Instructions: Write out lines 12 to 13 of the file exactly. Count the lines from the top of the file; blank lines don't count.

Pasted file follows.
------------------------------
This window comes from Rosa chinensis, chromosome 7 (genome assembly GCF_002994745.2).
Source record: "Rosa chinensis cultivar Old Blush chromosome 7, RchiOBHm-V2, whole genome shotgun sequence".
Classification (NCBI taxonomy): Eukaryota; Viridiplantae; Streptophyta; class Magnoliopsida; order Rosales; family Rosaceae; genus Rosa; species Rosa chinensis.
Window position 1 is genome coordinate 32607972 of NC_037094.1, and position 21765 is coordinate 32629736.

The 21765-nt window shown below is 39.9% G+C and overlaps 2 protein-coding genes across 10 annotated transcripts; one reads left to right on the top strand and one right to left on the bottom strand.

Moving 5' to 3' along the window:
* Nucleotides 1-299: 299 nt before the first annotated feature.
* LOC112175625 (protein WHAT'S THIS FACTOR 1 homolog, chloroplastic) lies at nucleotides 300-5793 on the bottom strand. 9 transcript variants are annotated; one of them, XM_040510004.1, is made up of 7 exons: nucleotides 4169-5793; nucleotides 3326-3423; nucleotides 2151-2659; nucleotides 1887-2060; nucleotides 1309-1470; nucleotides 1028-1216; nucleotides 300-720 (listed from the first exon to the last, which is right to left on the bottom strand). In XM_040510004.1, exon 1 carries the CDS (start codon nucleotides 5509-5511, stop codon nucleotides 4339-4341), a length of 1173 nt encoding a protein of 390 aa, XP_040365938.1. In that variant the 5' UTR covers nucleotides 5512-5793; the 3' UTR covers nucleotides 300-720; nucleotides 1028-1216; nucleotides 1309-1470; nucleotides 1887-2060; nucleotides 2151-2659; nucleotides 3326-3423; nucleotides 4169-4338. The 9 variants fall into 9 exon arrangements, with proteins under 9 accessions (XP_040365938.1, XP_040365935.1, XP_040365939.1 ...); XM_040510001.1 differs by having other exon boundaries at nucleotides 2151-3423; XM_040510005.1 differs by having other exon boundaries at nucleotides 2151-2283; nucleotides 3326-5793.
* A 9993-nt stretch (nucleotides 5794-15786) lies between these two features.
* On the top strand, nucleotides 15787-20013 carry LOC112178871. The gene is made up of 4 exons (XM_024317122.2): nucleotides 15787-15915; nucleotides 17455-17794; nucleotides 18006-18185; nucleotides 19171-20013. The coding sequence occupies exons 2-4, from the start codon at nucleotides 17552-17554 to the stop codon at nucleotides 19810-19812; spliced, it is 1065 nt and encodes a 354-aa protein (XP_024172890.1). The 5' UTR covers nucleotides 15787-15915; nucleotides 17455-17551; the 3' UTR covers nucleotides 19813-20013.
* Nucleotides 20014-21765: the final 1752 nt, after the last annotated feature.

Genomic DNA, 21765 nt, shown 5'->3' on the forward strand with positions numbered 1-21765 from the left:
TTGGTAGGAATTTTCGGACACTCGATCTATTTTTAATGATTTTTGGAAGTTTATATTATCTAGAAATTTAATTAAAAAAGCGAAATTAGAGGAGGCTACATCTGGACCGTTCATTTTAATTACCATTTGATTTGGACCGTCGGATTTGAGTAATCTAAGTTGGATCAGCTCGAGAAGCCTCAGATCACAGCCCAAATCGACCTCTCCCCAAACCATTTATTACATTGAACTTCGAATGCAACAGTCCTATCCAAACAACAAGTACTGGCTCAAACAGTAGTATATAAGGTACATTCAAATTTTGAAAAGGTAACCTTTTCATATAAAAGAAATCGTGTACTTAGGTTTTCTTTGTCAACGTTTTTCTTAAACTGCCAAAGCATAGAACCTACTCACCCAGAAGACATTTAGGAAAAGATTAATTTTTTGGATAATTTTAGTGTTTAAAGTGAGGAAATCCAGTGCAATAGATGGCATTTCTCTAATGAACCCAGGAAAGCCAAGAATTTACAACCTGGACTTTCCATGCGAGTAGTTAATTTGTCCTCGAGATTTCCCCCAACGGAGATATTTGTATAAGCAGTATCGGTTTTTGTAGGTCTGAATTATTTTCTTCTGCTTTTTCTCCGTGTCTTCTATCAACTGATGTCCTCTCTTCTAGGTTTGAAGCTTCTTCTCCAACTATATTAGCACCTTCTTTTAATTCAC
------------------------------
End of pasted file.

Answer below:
Genomic DNA, 21765 nt, shown 5'->3' on the forward strand with positions numbered 1-21765 from the left:
TTGGTAGGAATTTTCGGACACTCGATCTATTTTTAATGATTTTTGGAAGTTTATATTATCTAGAAATTTAATTAAAAAAGCGAAATTAGAGGAGGCTACATCTGGACCGTTCATTTTAATTACCATTTGATTTGGACCGTCGGATTTGAGTAATCTAAGTTGGATCAGCTCGAGAAGCCTCAGATCACAGCCCAAATCGACCTCTCCCCAAACCATTTATTACATTGAACTTCGAATGCAACAGTCCTATCCAAACAACAAGTACTGGCTCAAACAGTAGTATATAAGGTACATTCAAATTTTGAAAAGGTAACCTTTTCATATAAAAGAAATCGTGTACTTAGGTTTTCTTTGTCAACGTTTTTCTTAAACTGCCAAAGCATAGAACCTACTCACCCAGAAGACATTTAGGAAAAGATTAATTTTTTGGATAATTTTAGTGTTTAAAGTGAGGAAATCCAGTGCAATAGATGGCATTTCTCTAATGAACCCAGGAAAGCCAAGAATTTACAACCTGGACTTTCCATGCGAGTAGTTAATTTGTCCTCGAGATTTCCCCCAACGGAGATATTTGTATAAGCAGTATCGGTTTTTGTAGGTCTGAATTATTTTCTTCTGCTTTTTCTCCGTGTCTTCTATCAACTGATGTCCTCTCTTCTAGGTTTGAAGCTTCTTCTCCAACTATATTAGCACCTTCTTTTAATTCAC